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Re: Integer Representation in header-compression-draft-03

From: Roberto Peon <grmocg@gmail.com>
Date: Thu, 17 Oct 2013 16:45:08 -0700
Message-ID: <CAP+FsNcApTmgqj05e=eXdWpjJJh7BCxZjf0FE8N8GEP8-YR7OA@mail.gmail.com>
To: Mike Bishop <Michael.Bishop@microsoft.com>
Cc: "Kulkarni, Saurabh" <sakulkar@akamai.com>, HTTP Working Group <ietf-http-wg@w3.org>
I've integrated Fred's suggestion into the github spec version (i.e. N is
always between 1 and 8)

Mike-- any suggestions on further clarification?

(imho, it is suboptimal to assume N=0, as you lose 127 points of codespace
instead of only one.)
-=R


On Thu, Oct 17, 2013 at 4:41 PM, Mike Bishop
<Michael.Bishop@microsoft.com>wrote:

>  Looks like an interpretational difference that needs to be clarified,
> because Firefox looks exactly correct to me.****
>
> ** **
>
> I had interpreted a field being “8+” bits long would be a zero-bit prefix
> integer.  (i.e. N=0, so the partial byte is absent, and you always have at
> least one byte which can represent numbers 0-127)  Certain instances
> explicitly call out zero-bit prefixes on byte boundaries, so I assumed they
> all were.  The spec needs to be consistent about whether integers starting
> on a byte boundary have an eight-bit or a zero-bit prefix, and an example
> would be good for this.****
>
> ** **
>
> With a zero-bit prefix, that’s the correct encoding for 159.  159 is
> 0b10011111.  You only get seven bits of value in the first byte because one
> is reserved for the continuation – which just happens to be the same bit
> that would be set if representing 159 on eight bits.  So the first byte is
> 0b10011111, followed by a second byte with the extra bit, 0b00000001.****
>
> ** **
>
> *From:* Roberto Peon [mailto:grmocg@gmail.com]
> *Sent:* Thursday, October 17, 2013 4:37 PM
> *To:* Kulkarni, Saurabh
> *Cc:* HTTP Working Group
> *Subject:* Re: Integer Representation in header-compression-draft-03****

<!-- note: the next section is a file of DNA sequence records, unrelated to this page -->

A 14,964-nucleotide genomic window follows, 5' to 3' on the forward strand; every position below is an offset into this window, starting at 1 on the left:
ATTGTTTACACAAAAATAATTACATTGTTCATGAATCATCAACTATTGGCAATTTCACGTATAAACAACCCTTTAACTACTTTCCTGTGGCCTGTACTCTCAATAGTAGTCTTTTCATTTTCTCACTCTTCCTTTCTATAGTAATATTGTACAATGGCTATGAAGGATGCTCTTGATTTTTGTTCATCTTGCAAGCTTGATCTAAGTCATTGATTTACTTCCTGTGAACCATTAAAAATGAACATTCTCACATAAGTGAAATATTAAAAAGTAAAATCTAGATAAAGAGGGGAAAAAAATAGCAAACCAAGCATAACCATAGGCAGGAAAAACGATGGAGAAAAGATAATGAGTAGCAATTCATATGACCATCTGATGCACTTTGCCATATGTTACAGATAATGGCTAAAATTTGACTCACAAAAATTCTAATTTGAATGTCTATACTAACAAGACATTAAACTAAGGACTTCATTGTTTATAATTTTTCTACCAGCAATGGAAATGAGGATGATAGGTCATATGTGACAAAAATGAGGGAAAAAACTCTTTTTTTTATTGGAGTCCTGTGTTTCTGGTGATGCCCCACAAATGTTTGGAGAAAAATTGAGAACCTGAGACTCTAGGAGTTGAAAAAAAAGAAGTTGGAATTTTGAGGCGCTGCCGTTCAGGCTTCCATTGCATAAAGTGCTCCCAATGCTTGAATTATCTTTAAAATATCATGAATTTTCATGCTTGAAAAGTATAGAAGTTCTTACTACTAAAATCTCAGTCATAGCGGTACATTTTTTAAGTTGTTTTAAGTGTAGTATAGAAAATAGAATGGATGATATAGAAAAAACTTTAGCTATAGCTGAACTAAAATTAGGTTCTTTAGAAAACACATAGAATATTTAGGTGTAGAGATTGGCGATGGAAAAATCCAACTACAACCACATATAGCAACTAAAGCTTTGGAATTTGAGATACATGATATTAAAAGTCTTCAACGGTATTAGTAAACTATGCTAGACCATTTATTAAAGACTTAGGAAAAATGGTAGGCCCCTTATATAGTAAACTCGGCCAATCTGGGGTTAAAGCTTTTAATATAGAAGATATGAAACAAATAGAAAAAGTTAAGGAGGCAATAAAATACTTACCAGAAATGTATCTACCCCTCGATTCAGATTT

>
> ** **
>
> Saurabh--****
>
> ** **
>
> Thanks for this.****
>
> It looks like Firefox is getting this wrong, per my interpretation of what
> is supposed to happen here.****
>
> Indeed, though poorly specified, the intent is for the name-length and
> value-list-length fields, N is 8 since there are 8 bits available for
> length up to the next byte boundary, and so any value under 0xFF is (or
> should be) encodable on that byte.****
>
> ** **
>
> -=R****
>
> ** **
>
> On Thu, Oct 17, 2013 at 4:23 PM, Kulkarni, Saurabh <sakulkar@akamai.com>
> wrote:****
>
>  I was debugging my server (Akamai Ghost) with Firefox nightly for
> draft-06 and noticed a discrepancy with the way integer values are being
> represented in header compression. I shot an individual mail to Patrick
> just in case this is a false alarm, or people talked about this offline.**
> **
>
> ** **
>
> So header-compression-draft-03 says:****
>
> "The N-bit prefix allows filling the current byte. If the value is****
>
>  small enough (strictly less than 2^N-1), it is encoded within the****
>
>  N-bit prefix. Otherwise all the bits of the prefix are set to 1 and****
>
>  the value is encoded using an unsigned variable length integer [1]****
>
>  representation."****
>
> ** **
>
> For representing lengths of header values the draft-03 says its 8+ meaning
> N=8. Which corresponds to <255 values can be encoded in 1 byte. But since
> the algorithm uses the MSB for signaling whether to consume the next byte,
> henceforth N needs to be 7. This is potentially confusing. I encountered
> this issue when I received a cookie value of length 159 which can
> potentially be encoded as 1/2 bytes (which is true to all values > 128 and
> < 255). ****
>
> ** **
>
> Firefox encoded this as: 159 = \159\001, but it can also be encoded as
> just \159.****
>
> ** **
>
> Please clarify the text in the draft, because +/- 1 byte can throw-off the
> compressor completely for the subsequent values.****
>
> ** **
>
> Thanks,****
>
> Saurabh****
>
> ** **
>
>  ** **
>
Received on Thursday, 17 October 2013 23:45:36 UTC

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